Adapting To Your Home as a Work Site
You’ve researched, interviewed, and hired the best remodeler for the job. Congratulations! The only step that remains, of course, is the project itself.
Having your home remodeled is uniquely different from having a new home built. With remodeling, your home becomes the worksite. You live side-by-side with the project from start to finish. Once construction begins, you’ll probably long for simple pleasures like a dust-free home or a fully functioning kitchen or bath. But the end result will be well worth these inconveniences. The rest of this section is designed to ensure that you arrive there with your sanity intact.
Consistent and open communication between you and your remodeler will enhance your understanding of the project, provide an opportunity to exchange ideas, and ultimately help to make the experience a positive one for everyone involved. To facilitate this process, you need to:
* Determine who you and your remodeler should contact for daily decisions or an after-hours emergency. For example, your contact may be the lead carpenter for the job, while the remodeler’s contact could be your spouse.
* Designate a backup for each contact person to assure continuity in anyone’s absence.
* Create a place in your house where the contact persons can leave messages for each other (a securely anchored notebook is a good idea since it is less likely to disappear).
* Speak up. If you are uncertain about any aspect of the project, be sure to let the contact person know.
The Pre-Construction Meeting
One way to ensure the success of yur project is to plan for and actively participate in a pre-construction meeting. This allows your remodeler to clarify procedures and explain how the job will progress. It also offers both you and your remodeler an opportunity to prepare for those issues that may arise later. You should think of this meeting as a forum for all participants to define their expectations and agree on the anticipated outcome.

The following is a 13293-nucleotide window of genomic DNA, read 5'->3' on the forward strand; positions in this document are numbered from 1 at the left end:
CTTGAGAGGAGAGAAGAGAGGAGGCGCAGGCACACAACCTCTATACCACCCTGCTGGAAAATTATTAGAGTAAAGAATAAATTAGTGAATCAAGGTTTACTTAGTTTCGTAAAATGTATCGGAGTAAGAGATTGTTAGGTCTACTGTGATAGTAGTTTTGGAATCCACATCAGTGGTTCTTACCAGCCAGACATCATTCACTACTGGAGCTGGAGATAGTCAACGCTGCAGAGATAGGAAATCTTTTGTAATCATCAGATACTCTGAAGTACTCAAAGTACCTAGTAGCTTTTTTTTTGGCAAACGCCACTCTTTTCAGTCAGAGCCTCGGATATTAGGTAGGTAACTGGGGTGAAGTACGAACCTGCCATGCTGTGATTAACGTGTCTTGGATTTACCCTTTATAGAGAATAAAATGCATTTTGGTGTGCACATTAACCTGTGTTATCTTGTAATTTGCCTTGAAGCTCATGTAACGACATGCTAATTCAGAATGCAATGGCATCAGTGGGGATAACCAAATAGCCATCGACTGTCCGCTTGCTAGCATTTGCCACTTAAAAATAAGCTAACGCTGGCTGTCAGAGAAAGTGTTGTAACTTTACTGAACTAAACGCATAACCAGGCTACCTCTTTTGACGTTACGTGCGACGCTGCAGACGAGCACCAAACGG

Some of the issues you may wish to cover at this meeting include:
* Will you allow your remodeler to place a company sign on your property? Remember that, in addition to being a marketing tool, signs help contractors and suppliers locate your home.
* How will workers, construction equipment, and vehicles get to the job site without damaging outside structures, plants, and flower beds?
* What areas of your home will be off limits to workers?
* Do you have a place on site to store building materials for your project?
* Who is responsible for removing your belongings and later returning them to the newly remodeled space? When packing, remember that the workers may need access to the electrical panel, the water shut-off valve, and areas not being remodeled.
* Does your house have an alarm system? Will workers need a key or will someone always be there?
* How will you ensure that your children and pets stay out of the work space?
* Does the space to be remodeled contain any special items that you would like to save from demolition? If so, where should they be stored?
* How will trash removal be handled? Where will the remodeler locate the Dumpster on your property?
* Does the remodeler anticipate any interruptions of utilities during the project? If so, when and for how long? At certain stages of construction, the project may affect basic household necessities like water and electricity. Will you need to vacate the house at any time?
* What are your expectations regarding clean up? Will sweeping be sufficient for a daily cleaning, or will you need a more thorough cleaning in order to use the space?
You should also use the pre-construction meeting to establish guidelines for the remodeling crew working on the project: